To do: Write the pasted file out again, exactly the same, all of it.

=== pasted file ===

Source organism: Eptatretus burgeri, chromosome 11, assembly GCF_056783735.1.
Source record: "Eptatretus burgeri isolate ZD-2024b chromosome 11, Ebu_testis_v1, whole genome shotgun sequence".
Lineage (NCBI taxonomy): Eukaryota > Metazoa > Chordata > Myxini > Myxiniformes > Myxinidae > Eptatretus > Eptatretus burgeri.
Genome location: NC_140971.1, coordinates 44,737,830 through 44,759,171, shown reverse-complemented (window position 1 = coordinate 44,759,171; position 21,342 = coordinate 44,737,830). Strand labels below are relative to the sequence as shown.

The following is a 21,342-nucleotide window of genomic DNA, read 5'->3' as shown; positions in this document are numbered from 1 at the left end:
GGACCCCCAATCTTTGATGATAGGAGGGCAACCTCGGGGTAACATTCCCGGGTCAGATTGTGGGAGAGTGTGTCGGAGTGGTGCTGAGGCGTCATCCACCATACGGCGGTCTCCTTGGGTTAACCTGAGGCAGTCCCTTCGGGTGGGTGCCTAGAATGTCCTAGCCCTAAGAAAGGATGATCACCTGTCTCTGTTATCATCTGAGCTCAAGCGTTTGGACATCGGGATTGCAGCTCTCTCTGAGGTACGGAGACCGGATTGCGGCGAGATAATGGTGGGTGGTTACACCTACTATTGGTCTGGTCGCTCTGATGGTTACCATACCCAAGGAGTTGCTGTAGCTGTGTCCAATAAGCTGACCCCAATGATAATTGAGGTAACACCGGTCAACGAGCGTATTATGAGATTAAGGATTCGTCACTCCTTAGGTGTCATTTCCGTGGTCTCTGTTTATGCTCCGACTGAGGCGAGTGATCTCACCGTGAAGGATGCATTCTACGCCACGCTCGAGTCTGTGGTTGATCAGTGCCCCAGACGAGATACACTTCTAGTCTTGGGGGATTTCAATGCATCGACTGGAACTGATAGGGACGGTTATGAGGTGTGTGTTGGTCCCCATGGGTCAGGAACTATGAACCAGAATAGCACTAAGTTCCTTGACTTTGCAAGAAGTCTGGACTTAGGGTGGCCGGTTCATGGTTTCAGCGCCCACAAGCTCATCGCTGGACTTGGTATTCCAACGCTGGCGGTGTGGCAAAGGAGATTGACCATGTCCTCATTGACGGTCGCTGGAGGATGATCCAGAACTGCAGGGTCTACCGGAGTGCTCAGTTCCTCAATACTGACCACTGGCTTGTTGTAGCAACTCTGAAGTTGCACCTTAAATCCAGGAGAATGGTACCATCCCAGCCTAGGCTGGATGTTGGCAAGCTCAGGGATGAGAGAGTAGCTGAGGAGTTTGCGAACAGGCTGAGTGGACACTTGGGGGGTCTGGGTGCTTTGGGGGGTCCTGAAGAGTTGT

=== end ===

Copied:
Source organism: Eptatretus burgeri, chromosome 11, assembly GCF_056783735.1.
Source record: "Eptatretus burgeri isolate ZD-2024b chromosome 11, Ebu_testis_v1, whole genome shotgun sequence".
Lineage (NCBI taxonomy): Eukaryota > Metazoa > Chordata > Myxini > Myxiniformes > Myxinidae > Eptatretus > Eptatretus burgeri.
Genome location: NC_140971.1, coordinates 44,737,830 through 44,759,171, shown reverse-complemented (window position 1 = coordinate 44,759,171; position 21,342 = coordinate 44,737,830). Strand labels below are relative to the sequence as shown.

The following is a 21,342-nucleotide window of genomic DNA, read 5'->3' as shown; positions in this document are numbered from 1 at the left end:
GGACCCCCAATCTTTGATGATAGGAGGGCAACCTCGGGGTAACATTCCCGGGTCAGATTGTGGGAGAGTGTGTCGGAGTGGTGCTGAGGCGTCATCCACCATACGGCGGTCTCCTTGGGTTAACCTGAGGCAGTCCCTTCGGGTGGGTGCCTAGAATGTCCTAGCCCTAAGAAAGGATGATCACCTGTCTCTGTTATCATCTGAGCTCAAGCGTTTGGACATCGGGATTGCAGCTCTCTCTGAGGTACGGAGACCGGATTGCGGCGAGATAATGGTGGGTGGTTACACCTACTATTGGTCTGGTCGCTCTGATGGTTACCATACCCAAGGAGTTGCTGTAGCTGTGTCCAATAAGCTGACCCCAATGATAATTGAGGTAACACCGGTCAACGAGCGTATTATGAGATTAAGGATTCGTCACTCCTTAGGTGTCATTTCCGTGGTCTCTGTTTATGCTCCGACTGAGGCGAGTGATCTCACCGTGAAGGATGCATTCTACGCCACGCTCGAGTCTGTGGTTGATCAGTGCCCCAGACGAGATACACTTCTAGTCTTGGGGGATTTCAATGCATCGACTGGAACTGATAGGGACGGTTATGAGGTGTGTGTTGGTCCCCATGGGTCAGGAACTATGAACCAGAATAGCACTAAGTTCCTTGACTTTGCAAGAAGTCTGGACTTAGGGTGGCCGGTTCATGGTTTCAGCGCCCACAAGCTCATCGCTGGACTTGGTATTCCAACGCTGGCGGTGTGGCAAAGGAGATTGACCATGTCCTCATTGACGGTCGCTGGAGGATGATCCAGAACTGCAGGGTCTACCGGAGTGCTCAGTTCCTCAATACTGACCACTGGCTTGTTGTAGCAACTCTGAAGTTGCACCTTAAATCCAGGAGAATGGTACCATCCCAGCCTAGGCTGGATGTTGGCAAGCTCAGGGATGAGAGAGTAGCTGAGGAGTTTGCGAACAGGCTGAGTGGACACTTGGGGGGTCTGGGTGCTTTGGGGGGTCCTGAAGAGTTGT